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Knight Frank: Moscow property market collapses

Office leasing figures plummet to below levels last seen in 2009, while investment figures also drop by a quarter as Russia faces a 3 percent fall in GDP this year, research by brokerage Knight Frank says.

Ongoing economic difficulties in Russia have led to a significant slump in Moscow Class A office rents as well as office investment volume, according to research published today.

According to broker Knight Frank, office leasing take-up in Moscow for the whole of 2014 sank to a net total of just 3.76 million square feet – less than half the level of 2013 and below even 2009 levels during the height of the global financial crisis. There was a commensurately severe decline in asking rents in the Russian capital said Knight Frank in the Q1, 2015 Office Market Outlook paper.

Class A rents, it said, fell to $590 per square meter ($6,350 per square foot) in 2014, some 26 percent down on 2013. Class B rents slumped even more – by 36 percent. In its report, Knight Frank said: “Q4 saw the steepest fall owing to a volatile Russian ruble, which went to an all-time low against the dollar of $68 in December 2014, before re-gaining some strength in January 2015 and again falling in early February. Until the currency finds some form of stability, landlords are offering short-term ruble- only tenancy agreements, or adopting fixed exchange rates to prevent loss by converting to US dollar (or euro).”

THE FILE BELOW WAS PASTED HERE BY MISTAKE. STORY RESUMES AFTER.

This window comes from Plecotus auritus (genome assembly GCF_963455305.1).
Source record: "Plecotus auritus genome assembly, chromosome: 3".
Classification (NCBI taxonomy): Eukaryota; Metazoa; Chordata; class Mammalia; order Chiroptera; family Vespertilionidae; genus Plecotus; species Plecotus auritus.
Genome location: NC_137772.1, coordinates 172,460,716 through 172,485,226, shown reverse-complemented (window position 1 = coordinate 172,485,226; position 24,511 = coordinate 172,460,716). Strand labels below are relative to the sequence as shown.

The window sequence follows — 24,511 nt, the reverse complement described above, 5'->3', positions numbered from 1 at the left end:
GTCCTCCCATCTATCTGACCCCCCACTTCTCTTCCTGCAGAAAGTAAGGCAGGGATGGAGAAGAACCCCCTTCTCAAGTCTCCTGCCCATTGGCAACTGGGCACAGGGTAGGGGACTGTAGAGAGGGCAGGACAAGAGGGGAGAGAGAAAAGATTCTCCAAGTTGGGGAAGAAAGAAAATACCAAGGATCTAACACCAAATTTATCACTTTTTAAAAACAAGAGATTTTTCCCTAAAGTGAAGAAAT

The startling statistics come against a background of an economic slump in Russia. GDP in Russia is expected to fall by at least 3 percent this year as the country suffers from recession like conditions. 

Accordingly, investment volumes also fell last year. Knight Frank said: “Ongoing geopolitical conflicts, such as the Russia-Ukraine crisis, caused investment sentiment in Moscow to decline throughout 2014, as many investors cancelled, delayed or put investment plans on hold”. 

Office investment suffered as a result, falling 25 percent on 2013 to reach $2.2 billion. However, although volumes fell, offices performed better than other commercial sectors, some of which declined by as much as 90 percent in the same period. Russia’s key interest rate, which increased by 650 basis points in December 2014 to reach an all-time high of 17 percent, also contributed to this fall and left many purchasers unable to complete their transactions. 

The statistics might present some private real estate investment firms with a reason to take a closer look at Russia, including opportunistic buyers moving into distressed markets.

Indeed, some, but not many, firms have raised dedicated Russia property funds in the recent past. In 2012, Hines closed its Hines Russia & Poland Fund on $515 million of equity commitments in one of the most noteworthy fund raises.